Drinking the wine with the food brought out the lemon and peach for both of us. My husband could now taste the pineapple clearly as well as the white pepper. The wine did a great job of cleansing the palette. The oak character was also bolder between bites of food. With our dessert, the wine was much more floral and creamy then it had been alone, giving us lots of orange blossom and vanilla.

This wine is very enjoyable and I will certainly purchase it again. I have a feeling this wine was aged on the lees, had some malolactic fermentation, and neutral oak aging but was mostly steel tank fermented. Don’t worry, this wine is more fruity than buttery or over-oaked. While it went quite well with what I made, I honestly think the best pairing for this wine would probably be Fettuccine Alfredo. The medium acidity and taste profile would also make it a great match for brie cheese and a picnic! On the standard Wine Spectator scale (100 being flawless) I give the Robert Mondavi Private Selection Chardonnay 2012 Central Coast a solid 88 points. Don’t worry, I will be posting my recipe that I paired it with so you can try it out for yourself and see if you agree!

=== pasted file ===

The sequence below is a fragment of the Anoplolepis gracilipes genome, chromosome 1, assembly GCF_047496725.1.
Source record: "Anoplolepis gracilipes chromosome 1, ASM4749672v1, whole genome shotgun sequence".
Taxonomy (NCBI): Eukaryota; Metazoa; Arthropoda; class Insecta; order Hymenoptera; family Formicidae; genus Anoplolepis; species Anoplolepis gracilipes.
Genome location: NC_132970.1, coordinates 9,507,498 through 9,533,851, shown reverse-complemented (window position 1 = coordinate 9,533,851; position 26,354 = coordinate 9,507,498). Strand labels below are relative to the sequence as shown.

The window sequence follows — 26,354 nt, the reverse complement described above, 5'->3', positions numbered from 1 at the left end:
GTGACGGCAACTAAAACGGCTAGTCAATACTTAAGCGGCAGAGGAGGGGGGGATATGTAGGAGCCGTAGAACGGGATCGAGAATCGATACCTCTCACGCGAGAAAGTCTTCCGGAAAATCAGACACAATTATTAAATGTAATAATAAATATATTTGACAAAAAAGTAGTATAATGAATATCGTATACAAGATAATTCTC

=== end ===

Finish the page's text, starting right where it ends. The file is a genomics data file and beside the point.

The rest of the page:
Click here to see all the information on Robert Mondavi’s Private Selection wines!


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    You review wine! Oh my gosh, you review WINE! I love that :-) And why not, right, people review beauty products, books, movies, games, food, so why not review a bottle of wine. I am not that big of a wine drinker myself, but I do like Mosel wine from Germany, and sparkly dry wine.

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      Erin says

      I review anything I can get my hands on! I’m actually not far from the Mosel at the moment! I like their wines as well but I have to say I prefer the wines from the French side of the river. I’ve always been a big wine fan. My father was raised in Italy and there was always wine on my grandparents table. As for sparkly wine, while I love it! I can only take so much. Needless to say I earned my nickname of “Bubbles”. If you ever get a chance to go down to the Swiss Riviera, they make some excellent dry sparkling wines! J’espère que vous visitez à nouveau!